China gives U.S. assurances on rare earth minerals
SANYA, China (Reuters) - China told the United States on Saturday it would not withhold rare earth minerals but the two nations did not appear to make headway on disputes over North Korea and regional territorial claims.
China's top diplomat, State Counselor Dai Bingguo, and Foreign Minister Yang Jiechi offered reassurances about the minerals used in products from iPhones to superconductors in separate meetings with Secretary of State Hillary Clinton.
After meeting Yang at a regional summit in Hanoi, Clinton said she was pleased by the Chinese stance on the minerals but said the world still needed to find other suppliers.
She also urged China and Japan to cool fresh tension over rival territorial claims in the East China Sea and offered to hold three-way talks, a proposal unlikely to be embraced by an increasingly assertive Beijing.
She then met Dai, who outranks Yang in the ruling Communist Party hierarchy, on the southern island of Hainan, where a U.S. spy plane made an emergency landing after colliding with a Chinese fighter in 2001 and its crew was held for 11 days.
The incident on Hainan -- also a base for China's expanding navy, including a planned new generation of submarines said to be capable of carrying nuclear missiles -- illustrates the growing friction between the two nations.
U.S. WANTS 'TEMPERATURE TO GO DOWN'
The United States has been uncomfortable about China's decision to slash rare earth export quotas generally and to cut shipments to Japan, with which it is embroiled in a territorial dispute over islands they both claim in the East China Sea.
While Chinese officials have said they will not exploit the high-tech ores used in lasers, superconductors, computers and other electronics for leverage, prices have spiked and firms are rushing to develop sources outside China.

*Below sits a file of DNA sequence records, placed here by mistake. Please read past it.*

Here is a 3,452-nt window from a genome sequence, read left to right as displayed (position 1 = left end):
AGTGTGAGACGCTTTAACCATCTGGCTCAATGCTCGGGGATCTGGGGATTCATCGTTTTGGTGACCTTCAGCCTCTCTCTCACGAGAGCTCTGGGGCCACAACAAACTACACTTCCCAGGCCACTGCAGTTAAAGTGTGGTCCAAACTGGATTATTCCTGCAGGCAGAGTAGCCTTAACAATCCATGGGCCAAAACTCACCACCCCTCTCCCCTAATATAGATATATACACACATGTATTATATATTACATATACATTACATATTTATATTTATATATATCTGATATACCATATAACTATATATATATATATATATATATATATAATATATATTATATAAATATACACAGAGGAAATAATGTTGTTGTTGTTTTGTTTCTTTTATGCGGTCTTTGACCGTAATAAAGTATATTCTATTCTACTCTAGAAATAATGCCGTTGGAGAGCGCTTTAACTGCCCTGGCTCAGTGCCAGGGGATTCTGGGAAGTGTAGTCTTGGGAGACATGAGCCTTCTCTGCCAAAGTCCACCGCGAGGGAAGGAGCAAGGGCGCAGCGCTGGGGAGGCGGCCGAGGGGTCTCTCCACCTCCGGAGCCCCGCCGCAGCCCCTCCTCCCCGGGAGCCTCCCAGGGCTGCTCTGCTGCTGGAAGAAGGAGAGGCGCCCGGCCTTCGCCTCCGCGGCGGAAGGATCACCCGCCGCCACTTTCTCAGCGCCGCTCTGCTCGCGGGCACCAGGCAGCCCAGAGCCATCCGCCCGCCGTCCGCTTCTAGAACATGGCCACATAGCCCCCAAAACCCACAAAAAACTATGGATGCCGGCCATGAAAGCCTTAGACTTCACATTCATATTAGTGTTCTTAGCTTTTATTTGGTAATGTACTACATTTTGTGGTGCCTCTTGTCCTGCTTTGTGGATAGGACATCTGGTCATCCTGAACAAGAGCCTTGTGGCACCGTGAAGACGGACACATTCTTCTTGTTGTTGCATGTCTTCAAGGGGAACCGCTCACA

"Minister Yang clarified China has no intention of withholding these minerals from the market," Clinton told a news conference in Hanoi after meeting Yang.
"Although we are pleased by the clarification we have received from the Chinese government, we still think that the world as a whole needs to find alternatives," she added.
A senior U.S. official told reporters a joint working group would discuss the minerals issue in Washington in a few weeks.
Clinton met Yang on the sidelines of the East Asia Summit in Hanoi, which has been overshadowed by the Sino-Japanese squabbling over the disputed East China Sea islands, called the Senkaku islands in Japanese and the Diaoyu islands in Chinese.
A senior U.S. official who spoke on condition of anonymity told reporters: "We have made very clear to both sides that we want the temperature to go down."
Another area where Washington wants Beijing's help to ease tensions is the Korean Peninsula, where North-South relations sank to their lowest point in years with the March torpedoing of a South Korean warship that killed 46 South Korean sailors.
Seoul and Washington blamed the incident on Pyongyang, which denied responsibility.
Clinton and the Chinese officials discussed North Korea, the November 11-12 G20 summit in Seoul and Chinese President Hu Jintao's visit to Washington in January, but gave few details.
Yang will visit the United States, probably in late November, to prepare for Hu's visit, the senior official said.
"We conveyed today the need for China to exert pressure and influence on North Korea ... to behave responsibly in the run up to the G20," to rebuild trust with South Korea and to honor its 2005 commitments to abandon its nuclear programs, he said.
North Korea has twice conducted nuclear tests despite the 2005 agreement.
North and South Korea, which technically remain at war because the 1950-53 Korean War ended in an armistice rather than a peace treaty, exchanged gunfire across their heavily armed land border on Friday, the South's military said.
Clinton also pressed China on human rights during her talks, urging it to free Nobel Peace Prize laureate and dissident Liu Xiaobo and Xue Feng, a Chinese-born U.S. geologist jailed for eight years for stealing state secrets.
(Editing by Peter Graff)
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